For nearly four centuries, Kannauj in Uttar Pradesh was India’s perfume capital providing second life to flowers, spices, wood and clay in the creation of attar. Challenges of the 21st century and  the liberalisation of the Indian economy gave way to alcohol-based perfume imports and soon it lost its crown.

At one point in time, the city had over 700 distilleries to produce attar and by the middle of 2000s, they were down to less than 200. The attar makers were forced to turn to tobacco and food flavouring markets to sustain their craft. 

With the Covid pandemic setting in, the lockdown saw the Tandon siblings — Krati and Varun — wanting to do something. Their father, Pravin, had tried his hand at perfume-making at home and witnessing the local artisans struggle, the brothers decided to utilise their skills to promote these natural and oil-based perfumes. 

Tapping youngsters

The pandemic saw demand rising for natural products and natural perfumes were considered more safe, non-toxic and gentle for all skins besides being easy on the lungs. The preparation process of natural perfumes, mainly attar, is environment-friendly and excludes chemicals such as phthalates.

Thus was born Boond Fragrances with the objective of reviving Kannauj’s tradition of producing attar. Also known as ittar, attar is an essential oil derived from botanical or other natural sources. Most commonly these oils are extracted via hydrodistillation or steam distillation. Persian physician Ibn Sina was the first to derive the attar of flowers from distillation.

The Boond team began introducing these fragrances among the younger generations and made them accessible across the country through Amazon’s website. On its part, Amazon offered its marketplace to help reach the product in every nook and corner of the country. 

According to the Tandons, every element, from the perfume to the packaging, in Boond was thoughtfully crafted by local karigars. The packaging is handmade from recycled paper and is screen-printed. Handwritten notes and poems crafted by local school teachers are inserted in every little box, they say.

Sourcing from farmers

While flowers, herbs, spices, wood and clay find their way into the creation of attar, sandalwood is infused with botanicals to create a concentrated solution. This can help the scent of a single droplet to linger for days. 

The Tandons first came up with Maati -an evocative earthy scent of the first rain on dry soil. “Maati is the smell of home. More than just a fragrance, it’s a memory of being out in the rain,” says Varun Tandon, a writer and director-turned-entrepreneur.  

Cakes of clay called tikkis drying in the sun, being prepared for making attar

Cakes of clay called tikkis drying in the sun, being prepared for making attar

The raw materials for attar are sourced from farmers on the outskirts of Kannauj. The growers cultivate damask roses, marigolds and jasmine. Maati’s key ingredient— chikni mitti, a dark alluvial clay — is found on the banks of lakes and ponds in the region.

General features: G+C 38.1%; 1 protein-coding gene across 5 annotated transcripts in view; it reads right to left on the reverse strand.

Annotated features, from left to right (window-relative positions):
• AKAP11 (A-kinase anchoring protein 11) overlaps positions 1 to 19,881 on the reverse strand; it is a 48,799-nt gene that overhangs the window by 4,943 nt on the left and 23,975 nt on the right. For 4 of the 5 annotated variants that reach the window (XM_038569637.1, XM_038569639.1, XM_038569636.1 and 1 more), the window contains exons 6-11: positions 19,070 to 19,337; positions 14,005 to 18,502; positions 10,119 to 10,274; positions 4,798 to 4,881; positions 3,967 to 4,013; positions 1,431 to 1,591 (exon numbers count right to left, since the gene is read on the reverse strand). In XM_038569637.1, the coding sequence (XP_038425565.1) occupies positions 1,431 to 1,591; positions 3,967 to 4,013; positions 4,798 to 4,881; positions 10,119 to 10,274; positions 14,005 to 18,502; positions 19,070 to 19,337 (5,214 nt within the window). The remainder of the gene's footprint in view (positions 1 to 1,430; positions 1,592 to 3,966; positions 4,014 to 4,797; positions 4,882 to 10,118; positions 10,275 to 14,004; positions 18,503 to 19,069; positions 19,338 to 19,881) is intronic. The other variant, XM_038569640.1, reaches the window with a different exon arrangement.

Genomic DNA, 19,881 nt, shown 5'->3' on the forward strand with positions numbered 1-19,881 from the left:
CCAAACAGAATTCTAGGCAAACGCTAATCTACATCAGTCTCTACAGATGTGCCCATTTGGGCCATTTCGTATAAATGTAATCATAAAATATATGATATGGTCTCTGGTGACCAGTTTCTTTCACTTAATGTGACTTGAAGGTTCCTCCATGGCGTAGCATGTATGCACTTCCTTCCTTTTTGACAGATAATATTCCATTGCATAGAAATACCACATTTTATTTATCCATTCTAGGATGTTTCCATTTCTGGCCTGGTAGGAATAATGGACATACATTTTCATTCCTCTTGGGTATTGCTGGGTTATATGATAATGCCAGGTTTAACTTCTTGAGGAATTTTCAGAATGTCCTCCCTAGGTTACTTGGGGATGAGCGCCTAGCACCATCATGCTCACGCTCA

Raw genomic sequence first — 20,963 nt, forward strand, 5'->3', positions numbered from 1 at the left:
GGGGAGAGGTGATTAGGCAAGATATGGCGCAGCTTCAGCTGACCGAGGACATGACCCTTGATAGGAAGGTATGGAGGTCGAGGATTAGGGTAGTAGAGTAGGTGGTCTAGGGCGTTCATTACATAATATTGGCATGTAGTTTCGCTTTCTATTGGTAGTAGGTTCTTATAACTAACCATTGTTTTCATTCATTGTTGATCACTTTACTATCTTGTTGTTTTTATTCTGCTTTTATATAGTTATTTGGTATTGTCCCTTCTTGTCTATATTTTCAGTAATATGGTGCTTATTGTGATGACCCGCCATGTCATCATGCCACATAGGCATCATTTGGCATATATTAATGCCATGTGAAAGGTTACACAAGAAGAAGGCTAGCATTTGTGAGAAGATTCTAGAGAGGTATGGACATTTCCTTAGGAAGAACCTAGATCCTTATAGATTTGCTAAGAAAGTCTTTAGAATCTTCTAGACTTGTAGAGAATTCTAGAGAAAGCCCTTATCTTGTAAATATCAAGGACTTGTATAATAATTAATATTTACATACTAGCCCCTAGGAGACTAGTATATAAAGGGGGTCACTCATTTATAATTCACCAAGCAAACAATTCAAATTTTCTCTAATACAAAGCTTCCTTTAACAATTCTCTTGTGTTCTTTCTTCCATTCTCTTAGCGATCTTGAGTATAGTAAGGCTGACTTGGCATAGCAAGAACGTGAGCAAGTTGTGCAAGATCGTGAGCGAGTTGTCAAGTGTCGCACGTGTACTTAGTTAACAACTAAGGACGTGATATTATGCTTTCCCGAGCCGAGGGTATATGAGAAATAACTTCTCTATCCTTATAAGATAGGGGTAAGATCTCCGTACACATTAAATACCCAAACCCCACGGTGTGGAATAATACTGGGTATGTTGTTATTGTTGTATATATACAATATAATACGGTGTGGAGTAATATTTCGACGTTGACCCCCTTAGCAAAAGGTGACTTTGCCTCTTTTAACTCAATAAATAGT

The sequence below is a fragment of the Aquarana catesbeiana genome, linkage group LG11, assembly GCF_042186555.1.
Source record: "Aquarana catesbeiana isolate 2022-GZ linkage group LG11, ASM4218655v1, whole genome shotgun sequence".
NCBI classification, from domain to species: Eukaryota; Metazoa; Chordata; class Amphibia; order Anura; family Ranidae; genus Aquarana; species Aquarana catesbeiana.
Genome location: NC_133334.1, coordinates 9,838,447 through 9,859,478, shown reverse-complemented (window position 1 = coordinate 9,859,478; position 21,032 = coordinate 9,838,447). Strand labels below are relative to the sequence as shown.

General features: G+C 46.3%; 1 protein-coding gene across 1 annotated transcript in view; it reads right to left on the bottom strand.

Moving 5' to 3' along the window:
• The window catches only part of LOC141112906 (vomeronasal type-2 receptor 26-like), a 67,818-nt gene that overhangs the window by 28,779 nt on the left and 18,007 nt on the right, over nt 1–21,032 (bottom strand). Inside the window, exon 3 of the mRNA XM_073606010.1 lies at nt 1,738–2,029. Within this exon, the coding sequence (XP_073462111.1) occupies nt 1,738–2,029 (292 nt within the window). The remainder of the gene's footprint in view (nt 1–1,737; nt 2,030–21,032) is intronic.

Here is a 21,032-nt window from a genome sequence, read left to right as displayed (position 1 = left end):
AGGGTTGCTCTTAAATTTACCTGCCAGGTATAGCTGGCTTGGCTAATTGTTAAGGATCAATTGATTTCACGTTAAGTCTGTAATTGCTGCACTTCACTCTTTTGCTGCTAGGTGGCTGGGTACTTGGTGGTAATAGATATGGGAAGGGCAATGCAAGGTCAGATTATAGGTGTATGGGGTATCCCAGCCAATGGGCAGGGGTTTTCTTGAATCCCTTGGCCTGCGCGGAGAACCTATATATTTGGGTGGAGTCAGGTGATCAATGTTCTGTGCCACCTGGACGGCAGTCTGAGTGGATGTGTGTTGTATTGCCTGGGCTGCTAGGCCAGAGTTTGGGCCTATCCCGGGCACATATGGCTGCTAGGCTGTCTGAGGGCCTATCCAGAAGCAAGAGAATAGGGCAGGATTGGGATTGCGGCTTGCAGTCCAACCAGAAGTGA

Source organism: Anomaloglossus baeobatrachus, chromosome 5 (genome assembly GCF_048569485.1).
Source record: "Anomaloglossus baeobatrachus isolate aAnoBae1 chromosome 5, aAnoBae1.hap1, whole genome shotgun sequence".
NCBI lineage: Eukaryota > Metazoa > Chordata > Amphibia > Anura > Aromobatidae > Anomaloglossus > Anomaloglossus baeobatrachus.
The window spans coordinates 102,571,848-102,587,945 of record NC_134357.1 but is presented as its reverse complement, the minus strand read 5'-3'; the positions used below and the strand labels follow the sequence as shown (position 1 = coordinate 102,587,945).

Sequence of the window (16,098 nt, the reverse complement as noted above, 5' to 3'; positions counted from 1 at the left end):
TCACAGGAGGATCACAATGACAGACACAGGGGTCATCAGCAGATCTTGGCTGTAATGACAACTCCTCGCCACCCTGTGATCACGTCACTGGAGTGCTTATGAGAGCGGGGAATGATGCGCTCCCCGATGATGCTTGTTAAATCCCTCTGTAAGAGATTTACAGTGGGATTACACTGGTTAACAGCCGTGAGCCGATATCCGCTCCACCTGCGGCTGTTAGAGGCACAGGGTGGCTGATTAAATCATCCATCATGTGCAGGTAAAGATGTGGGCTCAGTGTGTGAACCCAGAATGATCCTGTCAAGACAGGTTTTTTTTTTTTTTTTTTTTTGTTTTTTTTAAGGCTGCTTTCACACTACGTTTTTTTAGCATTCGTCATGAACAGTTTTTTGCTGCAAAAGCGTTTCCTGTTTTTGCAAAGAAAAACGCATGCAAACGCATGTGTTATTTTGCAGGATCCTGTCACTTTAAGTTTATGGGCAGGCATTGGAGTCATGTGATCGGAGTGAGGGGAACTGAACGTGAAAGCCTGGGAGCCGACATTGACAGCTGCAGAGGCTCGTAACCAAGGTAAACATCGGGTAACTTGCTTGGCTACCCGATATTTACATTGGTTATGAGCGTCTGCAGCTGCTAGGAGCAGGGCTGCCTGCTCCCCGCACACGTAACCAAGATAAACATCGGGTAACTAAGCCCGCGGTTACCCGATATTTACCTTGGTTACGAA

‘Senses are tools’

Initially, the wet clay is shaped into cakes, known as tikkis, on a potter’s wheel. These are then left to dry under the sun before the dried tikkis are fired in a brick oven. “In a day, we make up to 20 quintals (2,000 kg) of tikkis for attar. Even the broken shards from the pots we make are sent for making attar. Nothing goes to waste,” says Mohan Lal, a potter with four decades of experience supplying baked clay for Maati.

At Boond, attar is crafted using a centuries-old, time-tested technique known as Degh-Bhapka. The process is using a copper vessel or degh filled with fresh water with baked clay as the main ingredient. The degh’s lid is sealed to ensure no steam escapes, while a bamboo reed connects the vessel to another containing sandalwood oil. 

The degh is heated over a gentle fire fuelled by cow dung. As the contents in the degh begin to simmer, essential oils in the clay become vapour and settle in the other vessel which is submerged in water to cool. The vapours then condense and are absorbed by the sandalwood oil. This process, lasting about five hours, is repeated until the desired potency is achieved. After extraction, the attar is aged, further enriching its complexity and depth.

Mahesh Chand, who has been involved in the process for over three decades, says senses are his tools. “When the pandemic hit, I thought there was no future and turned to farming,” he says. 

But there has been a resurgence of global interest in the ability of attar makers and sellers to connect with shoppers pan-India through Amazon’s website. “Today, every other house in Kannauj has a degh,” Chand says with a smile.

Today, Boond sells over 18 products on the Amazon Indian website. It has created employment opportunities for over 15 artisans across the country.  

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